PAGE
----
- Richards S, Aziz N, Bale S, et al; for the ACMG Laboratory Quality Assurance Committee. Standards and guidelines for the interpretation of sequence variants: a joint consensus recommendation of the American College of Medical Genetics and Genomics and the Association for Molecular Pathology. Genet Med. 2015;17:405-424.
- Toland AE, Forman A, Couch FJ, et al; for the BIC Steering Committee. Clinical testing of BRCA1 and BRCA2: a worldwide snapshot of technological practices. NPJ Genom Med. 2018;3:7-14.
- National Center for Biotechnology Information. ClinVar. www.ncbi.nlm.nih.gov/clinvar. Accessed May 18, 2018.
- Amendola LM, Jarvik GP, Leo MC, et al. Performance of ACMH-AMP variant-interpretation guidelines among nine laboratories in the Clinical Sequencing Exploratory Research consortium. Am J Hum Genet. 2016;98:1067-1076. Erratum in: Am J Hum Genet. 2016;99:247.
- Nykamp K, Anderson M, Powers M, et al. Sherloc: a comprehensive refinement of the ACMG-AMP variant classification criteria. Genet Med. 2017;19:1105-1117.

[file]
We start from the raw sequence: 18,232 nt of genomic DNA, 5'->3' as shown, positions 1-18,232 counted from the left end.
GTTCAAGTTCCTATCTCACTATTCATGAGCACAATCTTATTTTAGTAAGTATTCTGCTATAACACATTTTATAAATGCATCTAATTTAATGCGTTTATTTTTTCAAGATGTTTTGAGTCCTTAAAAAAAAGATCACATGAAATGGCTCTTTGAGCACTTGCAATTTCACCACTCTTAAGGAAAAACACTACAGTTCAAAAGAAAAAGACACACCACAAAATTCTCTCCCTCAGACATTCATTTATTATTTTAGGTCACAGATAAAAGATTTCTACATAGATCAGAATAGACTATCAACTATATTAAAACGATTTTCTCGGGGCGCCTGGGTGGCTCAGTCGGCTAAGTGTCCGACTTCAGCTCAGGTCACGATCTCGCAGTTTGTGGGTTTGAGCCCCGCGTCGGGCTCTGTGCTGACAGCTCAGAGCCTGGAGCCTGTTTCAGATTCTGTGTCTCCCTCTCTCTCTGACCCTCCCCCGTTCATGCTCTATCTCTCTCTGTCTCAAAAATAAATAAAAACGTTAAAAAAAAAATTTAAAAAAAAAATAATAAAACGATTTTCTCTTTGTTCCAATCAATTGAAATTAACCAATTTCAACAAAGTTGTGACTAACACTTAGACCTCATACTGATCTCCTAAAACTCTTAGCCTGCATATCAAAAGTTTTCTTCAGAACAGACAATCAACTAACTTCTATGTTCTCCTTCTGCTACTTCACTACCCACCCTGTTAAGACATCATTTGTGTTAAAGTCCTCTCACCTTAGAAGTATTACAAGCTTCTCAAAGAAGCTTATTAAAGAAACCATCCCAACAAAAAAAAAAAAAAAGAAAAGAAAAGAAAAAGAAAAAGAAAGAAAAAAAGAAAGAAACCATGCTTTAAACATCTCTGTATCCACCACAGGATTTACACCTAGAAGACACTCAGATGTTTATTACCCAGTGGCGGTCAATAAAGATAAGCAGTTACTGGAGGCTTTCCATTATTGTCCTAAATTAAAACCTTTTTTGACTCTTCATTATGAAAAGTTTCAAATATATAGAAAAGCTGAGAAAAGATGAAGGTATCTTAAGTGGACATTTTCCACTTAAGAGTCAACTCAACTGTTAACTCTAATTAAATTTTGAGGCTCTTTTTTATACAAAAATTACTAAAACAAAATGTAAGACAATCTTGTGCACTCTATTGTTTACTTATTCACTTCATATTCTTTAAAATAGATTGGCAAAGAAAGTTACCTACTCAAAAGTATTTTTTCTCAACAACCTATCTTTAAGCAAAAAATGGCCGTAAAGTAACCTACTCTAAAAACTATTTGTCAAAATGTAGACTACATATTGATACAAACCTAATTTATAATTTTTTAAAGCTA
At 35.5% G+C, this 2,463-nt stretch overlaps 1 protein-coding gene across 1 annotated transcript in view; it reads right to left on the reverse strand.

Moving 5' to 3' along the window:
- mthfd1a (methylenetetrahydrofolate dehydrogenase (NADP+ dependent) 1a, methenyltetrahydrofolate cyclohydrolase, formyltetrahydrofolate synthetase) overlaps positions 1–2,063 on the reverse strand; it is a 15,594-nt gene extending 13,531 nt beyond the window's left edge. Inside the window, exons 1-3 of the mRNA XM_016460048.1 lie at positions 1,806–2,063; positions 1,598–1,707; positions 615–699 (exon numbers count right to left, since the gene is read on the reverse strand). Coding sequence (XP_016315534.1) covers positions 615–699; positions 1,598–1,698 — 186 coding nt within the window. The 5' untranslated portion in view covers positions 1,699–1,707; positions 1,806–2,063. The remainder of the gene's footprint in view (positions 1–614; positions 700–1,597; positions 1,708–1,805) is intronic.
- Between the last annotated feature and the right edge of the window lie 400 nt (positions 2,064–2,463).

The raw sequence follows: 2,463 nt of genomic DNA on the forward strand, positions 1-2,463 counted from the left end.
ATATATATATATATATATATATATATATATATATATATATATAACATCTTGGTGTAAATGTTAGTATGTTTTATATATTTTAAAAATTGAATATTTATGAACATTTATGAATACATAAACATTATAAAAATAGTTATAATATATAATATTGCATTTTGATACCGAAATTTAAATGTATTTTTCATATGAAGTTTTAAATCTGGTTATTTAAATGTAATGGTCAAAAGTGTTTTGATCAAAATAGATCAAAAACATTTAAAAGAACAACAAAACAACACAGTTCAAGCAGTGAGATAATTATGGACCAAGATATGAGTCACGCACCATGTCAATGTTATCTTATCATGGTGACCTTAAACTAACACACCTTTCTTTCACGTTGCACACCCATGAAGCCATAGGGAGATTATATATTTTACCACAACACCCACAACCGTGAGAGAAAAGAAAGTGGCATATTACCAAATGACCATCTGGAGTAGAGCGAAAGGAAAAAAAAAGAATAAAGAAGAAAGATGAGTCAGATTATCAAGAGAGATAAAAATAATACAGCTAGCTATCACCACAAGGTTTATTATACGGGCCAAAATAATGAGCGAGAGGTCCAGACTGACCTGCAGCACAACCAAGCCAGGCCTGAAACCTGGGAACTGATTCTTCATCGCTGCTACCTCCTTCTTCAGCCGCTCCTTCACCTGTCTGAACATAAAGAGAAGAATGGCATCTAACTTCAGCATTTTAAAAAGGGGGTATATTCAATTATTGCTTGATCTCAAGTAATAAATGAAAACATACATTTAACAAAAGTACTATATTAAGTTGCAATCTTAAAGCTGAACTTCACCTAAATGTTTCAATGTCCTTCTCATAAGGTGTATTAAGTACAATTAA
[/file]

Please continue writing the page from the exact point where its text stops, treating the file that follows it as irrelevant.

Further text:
- Eccles DM, Mitchell G, Monteiro AN, et al; for the ENIGMA Clinical Working Group. BRCA1 and BRCA2 genetic testing-pitfalls and recommendations for managing variants of uncertain clinical significance. Ann Oncol. 2015;26:2057-2065.
- Madhavan S, Ritter D, Micheel C, et al; for the ClinGen Somatic Working Group. ClinGen Cancer Somatic Working Group - standardizing and democratizing access to cancer molecular diagnostic data to drive translational research. Pac Symp Biocomput. 2018;23:247-258.
- Li MM, Datto M, Duncavage EJ, et al. Standards and guidelines for the interpretation and reporting of sequence variants in cancer: a joint consensus recommendation of the Association for Molecular Pathology, American Society of Clinical Oncology, and College of American Pathologists. J Mol Diagn. 2017;19:4-23.